WEARING CLOTHES HISTORY Most parents keep scrapbooks or photo albums of their children. I saved my children's childhood clothing. I have Jacob's race-car driver and space-suit pajamas and his moire-patterned slippers with changing drawings. I share with my students the tiniest shirts featuring the Fonz, Batman and the Jetsons. Then I move the show to large teen shirts, including the Turbo Cello Rock Tour shirt Jacob painted and other concert souvenir shirts documenting his changing musical taste. These tangible souvenirs of growing up are also inventive art objects I admire.
Did you ever show your own childhood clothes to an art class? Students love to view other aspects of the teacher's art, and so I share my own clothes from childhood along with photos of my boyhood Halloween costumes. From our attic, I resurrect my grandmother's old wedding dress for the class. Class dress-up artists can try on the dress, her old ballroom gloves, and funny 1920s shoes and bonnets. Students are fascinated with a personal presentation of clothing history when it is presented as art.
It's fun when grown-up kids join in the show of their childhood clothes. They are amazed to discover what was saved, "Oh, I remember Hat Days in school. It was the only time we were allowed to wear them, and we made sure we had the most unusual hats." Kids' hat selections are an important part of shaping future interests in sculpture forms.
Vintage makeup bags, red suitcases and old handbags are used to house my collections, each labeled--kids watches, mittens, umbrellas, belts, purses, Halloween costumes. Interesting containers invite exciting opening ceremonies and future collections. Sharing art history through family clothing personalizes the art form and extends an intimate invitation for appreciation.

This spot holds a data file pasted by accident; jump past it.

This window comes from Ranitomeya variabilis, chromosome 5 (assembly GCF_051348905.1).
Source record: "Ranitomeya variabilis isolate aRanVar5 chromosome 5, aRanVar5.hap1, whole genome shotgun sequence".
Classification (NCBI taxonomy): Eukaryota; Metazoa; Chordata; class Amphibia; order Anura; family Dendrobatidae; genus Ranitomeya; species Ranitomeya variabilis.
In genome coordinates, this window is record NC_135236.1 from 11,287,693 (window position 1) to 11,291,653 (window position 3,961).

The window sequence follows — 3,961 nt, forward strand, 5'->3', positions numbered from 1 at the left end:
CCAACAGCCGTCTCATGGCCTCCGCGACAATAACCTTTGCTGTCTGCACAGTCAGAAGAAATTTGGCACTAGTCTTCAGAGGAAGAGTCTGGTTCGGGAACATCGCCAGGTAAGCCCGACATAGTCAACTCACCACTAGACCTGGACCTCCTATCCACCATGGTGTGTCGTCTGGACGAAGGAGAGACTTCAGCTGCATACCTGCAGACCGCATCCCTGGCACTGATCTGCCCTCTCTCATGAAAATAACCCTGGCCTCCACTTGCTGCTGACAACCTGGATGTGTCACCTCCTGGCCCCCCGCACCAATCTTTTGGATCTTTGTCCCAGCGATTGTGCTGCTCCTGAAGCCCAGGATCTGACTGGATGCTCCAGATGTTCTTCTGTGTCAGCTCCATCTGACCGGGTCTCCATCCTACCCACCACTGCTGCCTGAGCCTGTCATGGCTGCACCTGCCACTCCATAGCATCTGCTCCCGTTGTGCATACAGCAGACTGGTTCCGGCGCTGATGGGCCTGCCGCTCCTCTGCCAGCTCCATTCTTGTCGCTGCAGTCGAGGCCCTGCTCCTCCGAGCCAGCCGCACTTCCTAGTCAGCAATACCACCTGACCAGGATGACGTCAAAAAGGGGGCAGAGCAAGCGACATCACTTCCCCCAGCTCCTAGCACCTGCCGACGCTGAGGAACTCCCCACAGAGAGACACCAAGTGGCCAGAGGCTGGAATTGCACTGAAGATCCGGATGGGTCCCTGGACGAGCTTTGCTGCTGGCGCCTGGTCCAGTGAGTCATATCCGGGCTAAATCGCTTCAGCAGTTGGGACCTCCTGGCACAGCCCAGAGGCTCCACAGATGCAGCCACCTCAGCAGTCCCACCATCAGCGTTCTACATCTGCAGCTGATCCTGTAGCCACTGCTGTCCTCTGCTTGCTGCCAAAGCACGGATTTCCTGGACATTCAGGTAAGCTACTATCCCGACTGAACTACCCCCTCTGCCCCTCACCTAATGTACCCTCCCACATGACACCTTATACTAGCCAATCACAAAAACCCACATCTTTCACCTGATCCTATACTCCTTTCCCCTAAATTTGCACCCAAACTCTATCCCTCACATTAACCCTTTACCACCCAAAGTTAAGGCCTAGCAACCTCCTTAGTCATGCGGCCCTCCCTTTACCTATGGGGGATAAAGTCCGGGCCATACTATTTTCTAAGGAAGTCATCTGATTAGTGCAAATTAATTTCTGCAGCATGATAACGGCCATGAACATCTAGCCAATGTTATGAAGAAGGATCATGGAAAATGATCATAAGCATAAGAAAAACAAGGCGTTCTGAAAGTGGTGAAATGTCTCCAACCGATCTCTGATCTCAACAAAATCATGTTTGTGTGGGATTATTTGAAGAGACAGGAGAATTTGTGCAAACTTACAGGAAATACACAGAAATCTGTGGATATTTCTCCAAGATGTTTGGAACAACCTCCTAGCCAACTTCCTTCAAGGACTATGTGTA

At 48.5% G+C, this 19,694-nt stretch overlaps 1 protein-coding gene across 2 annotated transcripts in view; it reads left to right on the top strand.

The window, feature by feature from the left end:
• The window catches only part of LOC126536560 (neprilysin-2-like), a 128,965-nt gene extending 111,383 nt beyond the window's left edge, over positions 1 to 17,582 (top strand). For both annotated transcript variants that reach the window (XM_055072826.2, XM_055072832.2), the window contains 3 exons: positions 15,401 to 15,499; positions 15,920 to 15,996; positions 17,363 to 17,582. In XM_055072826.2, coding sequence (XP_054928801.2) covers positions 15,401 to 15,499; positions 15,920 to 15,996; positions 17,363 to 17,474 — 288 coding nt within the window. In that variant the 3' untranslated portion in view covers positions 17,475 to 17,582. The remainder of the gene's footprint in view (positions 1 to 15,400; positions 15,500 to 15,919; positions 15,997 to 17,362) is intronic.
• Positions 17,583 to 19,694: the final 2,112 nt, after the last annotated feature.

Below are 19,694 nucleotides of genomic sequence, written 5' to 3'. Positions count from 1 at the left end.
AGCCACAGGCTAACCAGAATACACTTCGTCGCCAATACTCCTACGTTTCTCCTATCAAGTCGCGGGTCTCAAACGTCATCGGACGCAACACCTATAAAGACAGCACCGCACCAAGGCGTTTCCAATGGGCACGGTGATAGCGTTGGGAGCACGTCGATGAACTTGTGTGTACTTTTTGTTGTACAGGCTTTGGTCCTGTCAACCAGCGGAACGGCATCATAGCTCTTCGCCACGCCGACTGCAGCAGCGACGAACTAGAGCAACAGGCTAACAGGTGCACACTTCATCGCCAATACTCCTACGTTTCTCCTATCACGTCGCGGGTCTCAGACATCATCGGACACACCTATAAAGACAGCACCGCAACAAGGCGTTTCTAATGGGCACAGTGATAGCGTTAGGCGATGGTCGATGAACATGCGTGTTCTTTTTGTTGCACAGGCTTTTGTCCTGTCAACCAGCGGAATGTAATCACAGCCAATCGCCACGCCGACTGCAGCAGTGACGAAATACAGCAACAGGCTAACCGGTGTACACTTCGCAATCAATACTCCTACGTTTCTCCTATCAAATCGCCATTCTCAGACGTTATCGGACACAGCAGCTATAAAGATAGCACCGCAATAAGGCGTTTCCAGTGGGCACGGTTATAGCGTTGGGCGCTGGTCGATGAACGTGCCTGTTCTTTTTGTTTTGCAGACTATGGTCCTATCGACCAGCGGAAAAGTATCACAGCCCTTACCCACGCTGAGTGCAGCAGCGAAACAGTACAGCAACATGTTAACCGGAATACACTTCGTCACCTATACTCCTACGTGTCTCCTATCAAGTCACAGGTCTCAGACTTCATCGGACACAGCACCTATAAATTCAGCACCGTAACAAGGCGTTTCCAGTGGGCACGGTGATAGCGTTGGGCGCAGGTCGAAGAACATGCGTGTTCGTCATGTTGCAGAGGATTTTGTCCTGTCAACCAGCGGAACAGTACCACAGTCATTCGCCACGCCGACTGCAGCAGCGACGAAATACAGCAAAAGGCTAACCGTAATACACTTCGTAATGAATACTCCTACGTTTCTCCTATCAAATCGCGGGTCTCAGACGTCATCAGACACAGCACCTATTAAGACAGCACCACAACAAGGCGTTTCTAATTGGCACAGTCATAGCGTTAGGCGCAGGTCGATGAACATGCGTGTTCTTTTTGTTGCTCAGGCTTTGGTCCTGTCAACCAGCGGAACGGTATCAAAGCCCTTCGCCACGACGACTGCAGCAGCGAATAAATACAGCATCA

END OF THE RUNWAY Highlighting kids' clothing and fashion promotes a connection to other art interests. The teacher's collections are always fun to share, being wrapped in many layers of anecdotes. Suitcase museum items can be tried on, World's Fair souvenir scarves, and old valentine handkerchief sets are art to wear. Clothing art is unforgettably expressed through sharing sessions involving students' zany sweaters and hair ornaments, their family's scrapbooks, and the teacher's collections. When readily discarded clothing tags are saved and carefully preserved in an art class, it becomes a significant suggestion for taking a second look at all the unheralded aspects of fashion art around us.
Professor George Szekely is Senior Professor of Art Education at the University of Kentucky, Lexington, and is on the Arts & Activities Editorial Advisory Board. Currently, he also serves as President of the Kentucky Art Education Association, and Vice President of the National Art Education Association.
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|Publication:||Arts & Activities|
|Date:||Dec 1, 2002|